Wind Power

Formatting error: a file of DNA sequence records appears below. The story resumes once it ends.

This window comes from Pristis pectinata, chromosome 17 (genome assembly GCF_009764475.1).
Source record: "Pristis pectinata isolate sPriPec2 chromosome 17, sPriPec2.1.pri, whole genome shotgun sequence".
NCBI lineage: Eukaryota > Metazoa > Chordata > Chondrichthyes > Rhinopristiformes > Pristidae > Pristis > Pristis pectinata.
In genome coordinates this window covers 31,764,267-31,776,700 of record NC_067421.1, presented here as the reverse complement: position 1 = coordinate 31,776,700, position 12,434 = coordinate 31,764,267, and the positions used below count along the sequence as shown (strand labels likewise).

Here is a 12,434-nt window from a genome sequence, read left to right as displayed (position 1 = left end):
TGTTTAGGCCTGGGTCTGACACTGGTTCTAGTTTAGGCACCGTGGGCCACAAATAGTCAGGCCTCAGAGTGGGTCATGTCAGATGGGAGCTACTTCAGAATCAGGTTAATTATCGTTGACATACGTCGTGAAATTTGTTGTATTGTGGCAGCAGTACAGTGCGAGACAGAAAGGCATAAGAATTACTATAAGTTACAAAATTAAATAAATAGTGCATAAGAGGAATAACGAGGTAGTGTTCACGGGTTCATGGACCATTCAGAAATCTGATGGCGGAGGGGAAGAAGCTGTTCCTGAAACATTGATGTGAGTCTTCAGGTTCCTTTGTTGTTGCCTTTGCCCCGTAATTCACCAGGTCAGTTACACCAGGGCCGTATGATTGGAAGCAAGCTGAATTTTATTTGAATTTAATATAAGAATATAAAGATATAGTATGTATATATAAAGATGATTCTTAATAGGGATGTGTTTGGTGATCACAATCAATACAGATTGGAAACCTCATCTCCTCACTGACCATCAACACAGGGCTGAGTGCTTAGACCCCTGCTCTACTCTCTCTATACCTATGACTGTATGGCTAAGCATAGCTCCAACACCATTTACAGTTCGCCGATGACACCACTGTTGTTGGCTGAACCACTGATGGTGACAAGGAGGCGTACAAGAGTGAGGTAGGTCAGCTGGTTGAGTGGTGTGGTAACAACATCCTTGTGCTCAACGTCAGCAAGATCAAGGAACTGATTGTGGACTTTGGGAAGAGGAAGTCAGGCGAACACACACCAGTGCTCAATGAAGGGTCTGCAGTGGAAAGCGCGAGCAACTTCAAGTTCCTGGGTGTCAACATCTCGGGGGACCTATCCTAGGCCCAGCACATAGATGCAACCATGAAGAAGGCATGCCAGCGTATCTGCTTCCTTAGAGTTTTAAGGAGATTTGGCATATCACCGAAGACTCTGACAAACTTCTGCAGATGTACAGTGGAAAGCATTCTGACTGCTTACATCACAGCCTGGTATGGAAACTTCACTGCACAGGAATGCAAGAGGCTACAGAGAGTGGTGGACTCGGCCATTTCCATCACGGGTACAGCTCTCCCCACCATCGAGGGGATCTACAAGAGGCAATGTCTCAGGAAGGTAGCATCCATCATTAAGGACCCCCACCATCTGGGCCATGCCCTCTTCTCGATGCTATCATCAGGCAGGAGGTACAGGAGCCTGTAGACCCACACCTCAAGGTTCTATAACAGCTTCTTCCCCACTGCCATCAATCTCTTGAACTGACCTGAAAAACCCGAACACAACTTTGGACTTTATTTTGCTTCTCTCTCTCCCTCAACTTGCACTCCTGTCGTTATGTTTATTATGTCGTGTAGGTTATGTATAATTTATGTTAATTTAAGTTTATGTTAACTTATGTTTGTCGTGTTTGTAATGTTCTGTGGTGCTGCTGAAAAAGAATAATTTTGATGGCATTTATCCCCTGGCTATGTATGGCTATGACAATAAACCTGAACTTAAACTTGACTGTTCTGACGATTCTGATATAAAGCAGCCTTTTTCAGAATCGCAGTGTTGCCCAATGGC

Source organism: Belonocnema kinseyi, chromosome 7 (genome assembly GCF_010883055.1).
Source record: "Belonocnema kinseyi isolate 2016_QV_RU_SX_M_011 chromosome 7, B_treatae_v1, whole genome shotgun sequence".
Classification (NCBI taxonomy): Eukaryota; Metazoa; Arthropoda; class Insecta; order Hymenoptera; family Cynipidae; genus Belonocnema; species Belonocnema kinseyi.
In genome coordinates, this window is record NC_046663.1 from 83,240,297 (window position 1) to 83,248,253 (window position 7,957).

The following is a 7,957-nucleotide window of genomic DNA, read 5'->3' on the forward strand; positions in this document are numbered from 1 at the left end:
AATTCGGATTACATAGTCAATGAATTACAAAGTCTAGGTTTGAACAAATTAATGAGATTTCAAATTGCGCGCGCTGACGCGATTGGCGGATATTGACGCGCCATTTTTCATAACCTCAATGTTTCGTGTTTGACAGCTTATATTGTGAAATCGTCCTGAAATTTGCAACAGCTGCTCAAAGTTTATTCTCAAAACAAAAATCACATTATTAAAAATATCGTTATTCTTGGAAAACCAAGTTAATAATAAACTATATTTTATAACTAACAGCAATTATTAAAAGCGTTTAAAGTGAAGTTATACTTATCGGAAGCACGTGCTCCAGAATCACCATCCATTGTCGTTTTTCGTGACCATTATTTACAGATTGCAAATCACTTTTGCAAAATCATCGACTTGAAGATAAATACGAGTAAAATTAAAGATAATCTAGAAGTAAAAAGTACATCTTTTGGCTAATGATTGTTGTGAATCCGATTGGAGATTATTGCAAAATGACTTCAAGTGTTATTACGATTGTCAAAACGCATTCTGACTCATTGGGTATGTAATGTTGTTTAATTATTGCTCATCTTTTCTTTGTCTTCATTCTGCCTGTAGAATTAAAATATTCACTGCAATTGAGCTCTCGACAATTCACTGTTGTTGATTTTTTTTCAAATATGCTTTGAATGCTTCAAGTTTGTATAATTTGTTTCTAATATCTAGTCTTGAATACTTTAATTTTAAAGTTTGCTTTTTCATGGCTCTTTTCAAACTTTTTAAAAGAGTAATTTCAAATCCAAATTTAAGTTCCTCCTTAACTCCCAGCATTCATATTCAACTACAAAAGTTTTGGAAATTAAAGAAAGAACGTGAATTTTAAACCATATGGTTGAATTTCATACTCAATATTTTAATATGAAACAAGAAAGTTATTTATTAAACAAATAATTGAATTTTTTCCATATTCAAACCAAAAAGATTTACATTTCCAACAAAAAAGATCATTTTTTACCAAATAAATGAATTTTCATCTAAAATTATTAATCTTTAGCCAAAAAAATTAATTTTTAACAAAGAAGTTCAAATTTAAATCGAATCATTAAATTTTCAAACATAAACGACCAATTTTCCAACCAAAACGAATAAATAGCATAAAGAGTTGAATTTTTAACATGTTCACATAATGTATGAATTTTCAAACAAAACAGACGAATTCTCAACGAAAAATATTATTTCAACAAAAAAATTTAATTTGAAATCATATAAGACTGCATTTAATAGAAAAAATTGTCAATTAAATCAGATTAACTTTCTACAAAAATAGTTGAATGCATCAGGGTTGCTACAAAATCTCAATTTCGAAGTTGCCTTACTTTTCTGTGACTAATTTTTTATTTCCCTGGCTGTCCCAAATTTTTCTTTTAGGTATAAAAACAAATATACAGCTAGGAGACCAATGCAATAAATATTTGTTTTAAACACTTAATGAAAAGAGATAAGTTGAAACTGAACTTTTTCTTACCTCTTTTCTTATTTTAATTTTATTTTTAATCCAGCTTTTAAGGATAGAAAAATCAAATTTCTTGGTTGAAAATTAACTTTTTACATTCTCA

We provide wind energy design for small and large wind power applications.  It is important to pick the right wind turbine type for the unique on-site wind parameters.  First, the wind speed is evaluated with monitoring towers.  The data is analyzed with the latest wind data processing software.  We simulate the community’s power demand and determine the appropriate wind power capacity. We calculate the expected wind turbine output based on the manufacturer specifications and the on-site wind parameters.  We consider several wind turbine manufactures and various combinations of wind turbines to find the most cost effective and most productive solution for you.  There are many smart decisions to be made to pick the right place for a wind park, the right type of tower foundation, the appropriate tower height, the transmission line back to the power plant, the switch gear, and battery system, use of excess energy, etc. There are over 40,000 wind turbines installed in Germany with a capacity of 30,000 MW.  That equals the capacity of about 20-25 nuclear power plants. Many of the old turbines were already replaced with newer, bigger ones.  As of 2011, Germany’s federal government is working on a new plan for increasing renewable energy commercialization with a particular focus on off-shore wind farms.  Wind power in Germany provides over 96,100 people with jobs and German wind energy systems are also exported. The Fuhrländer Wind Turbine Laasow, built in 2006 near the village of Laasow, Brandenburg, is the tallest wind turbine in the world. Also most other of the tallest wind turbines in the world are situated in Germany, see List of wind turbines.   Germany has the majority of the most powerful wind turbines in the world, the Enercon E-126. In Germany, hundreds of thousands of people have invested in citizens’ wind farms across the country and thousands of small and medium sized enterprises are running successful businesses in a new sector that in 2008 employed 90,000 people.  Wind power has gained very high social acceptance in Germany. Though a decade behind the technology development and even further behind the institutional regulations for renewable energy power, the USA is going through similar trends as Europe. One is a turbine for less than ideal locations, which might have lower winds and more turbulence.  Other trends include greater reliability and larger designs.  As developers search to build in more challenging locations, manufacturers have responded with a variety of designs.  For instance, Leitwind’s LTW77 has modular construction making it easy to transport over and assemble on rough terrain.  The company’s LTW101 and LTW104 feature higher energy yields and improved availability.  With about 3.500 full load hours (gross AEP at 6,5 m/s) the company says the models are some of the most efficient on the market. All turbine manufacturers are working on reliability improvements.  For most turbines, the improvements will lower operating costs. Upgrades will span all through the machine, from pitch to hydraulics to yaw and to the gearbox.  GE, Gamesa, and Suzlon also have large-rotor units intended for less windy regions.  Marketing directors have recognized that there are many moderate wind sites around the globe. Why not provide a turbine for them? Such units would allow placing turbines closer to load–cities.  One example is Acciona.  The company’s AW3000/116 has a larger rotor, which makes it well-suited for less windy sites (those with low to medium wind speeds).  Expect larger rotors and taller towers to go together.  Cleveland-based manufacturer of welding products, Lincoln Electric, recently installed a 2.5-MW turbine.  It is one of the largest urban wind turbines in North America and manufacturer Kenersys’ first in the U.S. Another feature that is becoming increasingly important is network compatibility.  Turbines like Dewind’s D9.2 is said to offer a reliable drivetrain that ensures good grid support.  It works with dynamic reacitve power to support the grid though extreme events, while a generator works at high voltage to connect to the grid directly through a synchonizing switch without power conversion electronics, converters, or a power transformer. There are also new direct drives, which eliminate the gearbox issue but at the same time generators grow in size and complexity. The trend will continue if neodymium, a material ideal for high-flux-density magnets, stays relatively inexpensive.  It will be necessary to develop new material sources.  Electrical engineers have already suggested there are ways to build efficient generators without the material, or less of it. Taller towers is also a new trend.   Wind increases exponentially with height, therefore higher towers make sense because their cost is justified through increased power production.  Those taller towers also allow larger turbines to enter the market and allow installing them in less turbulent winds, which decreases wear and fatigue.   The 80-m tower is about standard in the USA.  In Europe, the 100-m tower is standard.  The extra 20m will make best use of the larger rotors. Of course, cranes are needed to erect taller towers.  In Europe there is a sophisticated infrastructure and cranes can be transported by road to the wind park site.  In Alaska however, especially in the remote villages, there is limited road access.  Most equipment needs to be barged or flown in.  For small wind farms in remote villages, smaller towers with tilt-up kits may be the way to go.  Those can be easily taken down for maintenance as well.